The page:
There are also the international dimensions of the unfolding scenario. As highlighted by the commentator, Emmanuel Ehigie, the convulsions that have come on the COVID-19 scene were already setting the stage somewhat for enhanced rivalry between the major powers in the world. Focusing particularly on the announcements from Washington and Beijing in relation to the funding of the World Health Organisation going forward, he queried:
‘How do you see China taking over from US in the funding of WHO? They even promised to double what the US contribution is. What does this portend for the world? After WHO, UN would probably be next in line.
Will China becoming a dominant super world power be good for Africa?’

Asked on what suggestions he would proffer to individuals and government on the way to go with the management of this pandemic and its economic fallout, Augustine Okwara said:
‘The lockdown is not helping us and may cause more damage both to the health of citizens and the economy of the nation. The so called sharing of food items as palliatives where thousands of people struggle over bags of rice in trailers is unacceptable. It’s disgusting to see women and men who are ought to be locked down fighting for government rice.’
Rather than take this self-indicting route, Okwara posits an alternative:

‘It would have been better to distribute the food items via churches. If churches are allowed to distribute the food items lots of people will receive the items. My small RCCG Parish in Festac organized food items to members of the church and for people living around the church. It was well organized and social distancing was maintained in the sharing of the items.’
But that is not all of the trouble under consideration: ‘

‘I can say without equivocation that the media is causing more problems in the manner of the reportage of the so called pandemic. I believe more people have died from fear than from the virus. The two gentlemen who committed suicide by jumping off very tall buildings did so out of fear. If the world was a global village when the Spanish flu happened more people would have died. Why can the media report the recoveries and celebrate them and remove their eyes from those becoming positive. I believe Pastor E. A Adeboye who has said that the virus will go after the world had gone on a compulsory holiday. He also said that only those marked to die will die. From the reports only people with underlying diseases are dying,’ the commentator equally remarked.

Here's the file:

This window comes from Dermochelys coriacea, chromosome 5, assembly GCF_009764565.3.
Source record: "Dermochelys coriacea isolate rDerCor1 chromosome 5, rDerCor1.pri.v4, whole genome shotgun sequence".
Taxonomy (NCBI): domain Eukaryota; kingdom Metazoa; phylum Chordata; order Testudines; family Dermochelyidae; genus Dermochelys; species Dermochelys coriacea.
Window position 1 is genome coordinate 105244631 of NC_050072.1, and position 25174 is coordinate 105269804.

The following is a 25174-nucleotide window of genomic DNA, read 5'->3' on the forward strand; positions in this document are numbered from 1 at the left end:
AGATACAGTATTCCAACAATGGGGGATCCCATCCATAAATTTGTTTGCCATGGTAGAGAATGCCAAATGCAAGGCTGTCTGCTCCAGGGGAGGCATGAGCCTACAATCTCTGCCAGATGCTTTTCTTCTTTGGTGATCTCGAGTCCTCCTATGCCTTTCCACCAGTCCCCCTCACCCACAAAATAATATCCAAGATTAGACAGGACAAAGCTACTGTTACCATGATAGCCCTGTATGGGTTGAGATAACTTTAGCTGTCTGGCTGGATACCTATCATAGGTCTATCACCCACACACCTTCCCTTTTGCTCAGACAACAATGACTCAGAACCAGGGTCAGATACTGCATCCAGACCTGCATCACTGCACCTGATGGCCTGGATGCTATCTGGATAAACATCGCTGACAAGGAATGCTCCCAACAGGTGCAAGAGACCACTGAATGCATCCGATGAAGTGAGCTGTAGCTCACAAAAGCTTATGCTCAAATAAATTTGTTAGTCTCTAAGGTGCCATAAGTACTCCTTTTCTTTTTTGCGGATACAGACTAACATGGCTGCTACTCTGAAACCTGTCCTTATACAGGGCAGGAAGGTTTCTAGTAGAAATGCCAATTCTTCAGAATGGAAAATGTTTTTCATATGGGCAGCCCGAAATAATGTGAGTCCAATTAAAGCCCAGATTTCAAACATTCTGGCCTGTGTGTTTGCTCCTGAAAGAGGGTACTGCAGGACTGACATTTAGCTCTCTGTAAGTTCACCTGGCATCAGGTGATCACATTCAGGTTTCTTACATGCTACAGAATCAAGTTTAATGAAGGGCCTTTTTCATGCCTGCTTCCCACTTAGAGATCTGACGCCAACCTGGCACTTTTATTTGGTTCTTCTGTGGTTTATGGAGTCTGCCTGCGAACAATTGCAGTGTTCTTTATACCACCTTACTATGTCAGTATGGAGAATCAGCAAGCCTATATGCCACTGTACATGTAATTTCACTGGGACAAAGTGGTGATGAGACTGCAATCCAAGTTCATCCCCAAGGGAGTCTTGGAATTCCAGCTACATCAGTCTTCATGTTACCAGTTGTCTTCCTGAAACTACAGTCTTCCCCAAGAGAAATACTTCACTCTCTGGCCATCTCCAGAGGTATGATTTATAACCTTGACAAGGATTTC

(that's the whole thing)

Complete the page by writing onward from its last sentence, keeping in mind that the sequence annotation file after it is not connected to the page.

Breaking his recommendations further down on the way forward, he also said:

‘I believe that what needs to be done is to halt the distribution of food items. If people were given say 10k each they will buy the food they want rather than fighting over food in a manner that exposes them to individuals who may be victims of the virus. Government should also emphasize the wearing of face masks, use of hand sanitizers and gradually open up the economy. Let people return to work properly equipped with information on how to behave whilst in public. Thankfully we don’t have trains so we can start limiting the number of passengers a bus can carry. It may be more expensive but it’s better than carrying so many people squeezed together in a bus. Keke can carry only two people at the back and every passenger must have face masks on. Except we open the economy the lockdown may lead to unemployment. Some people are working from home. With time their employers will discover that they can do without these people. The ripple effect of such unemployment will be catastrophic. I agree with you than rather than palliatives government should offer support to businesses. This is so that Nigerians can remain employed. Wuhan and other Chinese cities are not totally free of Corona Virus but they decided to open their economy for the reasons I have enumerated above. We have alternative to lockdown. Let there be a gradual opening of the economy. Workers should start by working every other day rather than give employers the opportunity to say they cannot pay having not earned. Some investment companies are not paying subscribers on the excuse that they have not been working. Next this will affect ROI’s and these May lead to suicides just as we had in the American collapse in 1928/29. There is a need for a separate economic team to be empanelled to advice the government on the economy while the Covid 19 can also continue though I have argued that Mr. Babatunde Raji Fashola and Dr Onyebuchi Chukwu should take over from them if the country is serious about killing this virus.’

As for John Ilogbo, we are indeed faced with a Catch-22 scenario. It is however one that he says has been compounded, very sadly, by tepidity in the governance arena:
‘Seriously, there is no alternative to lockdown due to the level of illiteracy in Nigeria. But the Federal Government has proven to be a poor crisis manager. The government’s actions show lack of understanding. Taking the decision to lockdown down without providing significant financial support to reduce the opportunity cost of the lockdown on people is unwelcome. FG